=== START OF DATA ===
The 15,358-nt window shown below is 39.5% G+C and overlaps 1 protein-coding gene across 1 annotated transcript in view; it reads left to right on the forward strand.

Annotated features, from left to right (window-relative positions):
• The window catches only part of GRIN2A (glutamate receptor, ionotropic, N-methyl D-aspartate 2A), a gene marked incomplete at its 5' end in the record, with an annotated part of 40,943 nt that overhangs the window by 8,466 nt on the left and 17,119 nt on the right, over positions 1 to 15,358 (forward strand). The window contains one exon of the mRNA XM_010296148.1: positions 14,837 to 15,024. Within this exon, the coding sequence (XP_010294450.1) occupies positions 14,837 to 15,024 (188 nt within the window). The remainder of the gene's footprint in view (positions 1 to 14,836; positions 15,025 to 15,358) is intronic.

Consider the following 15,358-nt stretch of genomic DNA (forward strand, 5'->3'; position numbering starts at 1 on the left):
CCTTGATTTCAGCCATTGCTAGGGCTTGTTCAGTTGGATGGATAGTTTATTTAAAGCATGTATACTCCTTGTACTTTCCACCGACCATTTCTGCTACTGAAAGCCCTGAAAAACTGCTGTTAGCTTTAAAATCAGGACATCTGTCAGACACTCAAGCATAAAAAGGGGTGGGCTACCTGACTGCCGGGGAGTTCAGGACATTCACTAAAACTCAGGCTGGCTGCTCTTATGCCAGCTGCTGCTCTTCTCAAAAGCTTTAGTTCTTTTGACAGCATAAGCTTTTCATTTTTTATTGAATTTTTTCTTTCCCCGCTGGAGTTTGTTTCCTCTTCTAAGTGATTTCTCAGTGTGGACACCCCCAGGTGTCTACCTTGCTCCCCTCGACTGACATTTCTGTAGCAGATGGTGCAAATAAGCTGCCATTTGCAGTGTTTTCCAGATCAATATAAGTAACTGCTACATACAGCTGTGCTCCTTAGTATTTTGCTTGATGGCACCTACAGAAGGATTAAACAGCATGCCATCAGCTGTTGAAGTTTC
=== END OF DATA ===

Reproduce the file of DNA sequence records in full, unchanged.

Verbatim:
The 15,358-nt window shown below is 39.5% G+C and overlaps 1 protein-coding gene across 1 annotated transcript in view; it reads left to right on the forward strand.

Annotated features, from left to right (window-relative positions):
• The window catches only part of GRIN2A (glutamate receptor, ionotropic, N-methyl D-aspartate 2A), a gene marked incomplete at its 5' end in the record, with an annotated part of 40,943 nt that overhangs the window by 8,466 nt on the left and 17,119 nt on the right, over positions 1 to 15,358 (forward strand). The window contains one exon of the mRNA XM_010296148.1: positions 14,837 to 15,024. Within this exon, the coding sequence (XP_010294450.1) occupies positions 14,837 to 15,024 (188 nt within the window). The remainder of the gene's footprint in view (positions 1 to 14,836; positions 15,025 to 15,358) is intronic.

Consider the following 15,358-nt stretch of genomic DNA (forward strand, 5'->3'; position numbering starts at 1 on the left):
CCTTGATTTCAGCCATTGCTAGGGCTTGTTCAGTTGGATGGATAGTTTATTTAAAGCATGTATACTCCTTGTACTTTCCACCGACCATTTCTGCTACTGAAAGCCCTGAAAAACTGCTGTTAGCTTTAAAATCAGGACATCTGTCAGACACTCAAGCATAAAAAGGGGTGGGCTACCTGACTGCCGGGGAGTTCAGGACATTCACTAAAACTCAGGCTGGCTGCTCTTATGCCAGCTGCTGCTCTTCTCAAAAGCTTTAGTTCTTTTGACAGCATAAGCTTTTCATTTTTTATTGAATTTTTTCTTTCCCCGCTGGAGTTTGTTTCCTCTTCTAAGTGATTTCTCAGTGTGGACACCCCCAGGTGTCTACCTTGCTCCCCTCGACTGACATTTCTGTAGCAGATGGTGCAAATAAGCTGCCATTTGCAGTGTTTTCCAGATCAATATAAGTAACTGCTACATACAGCTGTGCTCCTTAGTATTTTGCTTGATGGCACCTACAGAAGGATTAAACAGCATGCCATCAGCTGTTGAAGTTTC